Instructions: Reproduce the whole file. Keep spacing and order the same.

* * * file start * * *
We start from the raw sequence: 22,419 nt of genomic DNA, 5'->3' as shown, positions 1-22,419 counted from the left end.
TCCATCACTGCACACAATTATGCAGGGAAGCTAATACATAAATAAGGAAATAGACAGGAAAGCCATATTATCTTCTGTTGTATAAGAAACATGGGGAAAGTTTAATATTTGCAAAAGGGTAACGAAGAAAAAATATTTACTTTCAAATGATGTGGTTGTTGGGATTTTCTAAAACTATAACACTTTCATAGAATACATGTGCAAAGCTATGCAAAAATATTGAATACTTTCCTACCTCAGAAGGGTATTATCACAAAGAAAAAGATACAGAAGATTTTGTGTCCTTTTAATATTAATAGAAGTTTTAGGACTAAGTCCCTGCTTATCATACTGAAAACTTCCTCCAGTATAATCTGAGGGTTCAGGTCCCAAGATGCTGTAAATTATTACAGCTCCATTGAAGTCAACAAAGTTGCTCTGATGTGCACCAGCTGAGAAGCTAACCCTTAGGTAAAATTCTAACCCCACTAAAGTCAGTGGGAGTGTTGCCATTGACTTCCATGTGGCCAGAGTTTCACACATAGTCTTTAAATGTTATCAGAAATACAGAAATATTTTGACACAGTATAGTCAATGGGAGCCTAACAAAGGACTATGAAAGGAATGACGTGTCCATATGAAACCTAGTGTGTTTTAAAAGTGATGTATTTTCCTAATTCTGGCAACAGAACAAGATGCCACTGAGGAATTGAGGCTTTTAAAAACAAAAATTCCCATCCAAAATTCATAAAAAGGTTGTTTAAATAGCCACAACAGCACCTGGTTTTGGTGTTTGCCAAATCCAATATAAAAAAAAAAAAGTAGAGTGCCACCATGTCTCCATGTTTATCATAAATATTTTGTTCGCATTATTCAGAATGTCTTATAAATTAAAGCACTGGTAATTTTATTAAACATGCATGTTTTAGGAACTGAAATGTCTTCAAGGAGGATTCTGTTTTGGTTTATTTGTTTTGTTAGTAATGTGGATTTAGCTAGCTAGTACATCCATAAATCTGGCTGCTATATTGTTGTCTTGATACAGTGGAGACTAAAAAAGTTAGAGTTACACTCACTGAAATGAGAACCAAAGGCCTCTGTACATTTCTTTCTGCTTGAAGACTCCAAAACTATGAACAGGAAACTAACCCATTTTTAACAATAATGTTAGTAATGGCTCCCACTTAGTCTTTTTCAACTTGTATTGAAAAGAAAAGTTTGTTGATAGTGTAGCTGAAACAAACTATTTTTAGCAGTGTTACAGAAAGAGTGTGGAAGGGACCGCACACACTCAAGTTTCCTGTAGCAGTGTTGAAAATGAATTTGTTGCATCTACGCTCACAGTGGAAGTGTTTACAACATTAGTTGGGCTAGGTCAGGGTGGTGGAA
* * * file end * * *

We start from the raw sequence: 22,419 nt of genomic DNA, 5'->3' as shown, positions 1-22,419 counted from the left end.
TCCATCACTGCACACAATTATGCAGGGAAGCTAATACATAAATAAGGAAATAGACAGGAAAGCCATATTATCTTCTGTTGTATAAGAAACATGGGGAAAGTTTAATATTTGCAAAAGGGTAACGAAGAAAAAATATTTACTTTCAAATGATGTGGTTGTTGGGATTTTCTAAAACTATAACACTTTCATAGAATACATGTGCAAAGCTATGCAAAAATATTGAATACTTTCCTACCTCAGAAGGGTATTATCACAAAGAAAAAGATACAGAAGATTTTGTGTCCTTTTAATATTAATAGAAGTTTTAGGACTAAGTCCCTGCTTATCATACTGAAAACTTCCTCCAGTATAATCTGAGGGTTCAGGTCCCAAGATGCTGTAAATTATTACAGCTCCATTGAAGTCAACAAAGTTGCTCTGATGTGCACCAGCTGAGAAGCTAACCCTTAGGTAAAATTCTAACCCCACTAAAGTCAGTGGGAGTGTTGCCATTGACTTCCATGTGGCCAGAGTTTCACACATAGTCTTTAAATGTTATCAGAAATACAGAAATATTTTGACACAGTATAGTCAATGGGAGCCTAACAAAGGACTATGAAAGGAATGACGTGTCCATATGAAACCTAGTGTGTTTTAAAAGTGATGTATTTTCCTAATTCTGGCAACAGAACAAGATGCCACTGAGGAATTGAGGCTTTTAAAAACAAAAATTCCCATCCAAAATTCATAAAAAGGTTGTTTAAATAGCCACAACAGCACCTGGTTTTGGTGTTTGCCAAATCCAATATAAAAAAAAAAAAGTAGAGTGCCACCATGTCTCCATGTTTATCATAAATATTTTGTTCGCATTATTCAGAATGTCTTATAAATTAAAGCACTGGTAATTTTATTAAACATGCATGTTTTAGGAACTGAAATGTCTTCAAGGAGGATTCTGTTTTGGTTTATTTGTTTTGTTAGTAATGTGGATTTAGCTAGCTAGTACATCCATAAATCTGGCTGCTATATTGTTGTCTTGATACAGTGGAGACTAAAAAAGTTAGAGTTACACTCACTGAAATGAGAACCAAAGGCCTCTGTACATTTCTTTCTGCTTGAAGACTCCAAAACTATGAACAGGAAACTAACCCATTTTTAACAATAATGTTAGTAATGGCTCCCACTTAGTCTTTTTCAACTTGTATTGAAAAGAAAAGTTTGTTGATAGTGTAGCTGAAACAAACTATTTTTAGCAGTGTTACAGAAAGAGTGTGGAAGGGACCGCACACACTCAAGTTTCCTGTAGCAGTGTTGAAAATGAATTTGTTGCATCTACGCTCACAGTGGAAGTGTTTACAACATTAGTTGGGCTAGGTCAGGGTGGTGGAA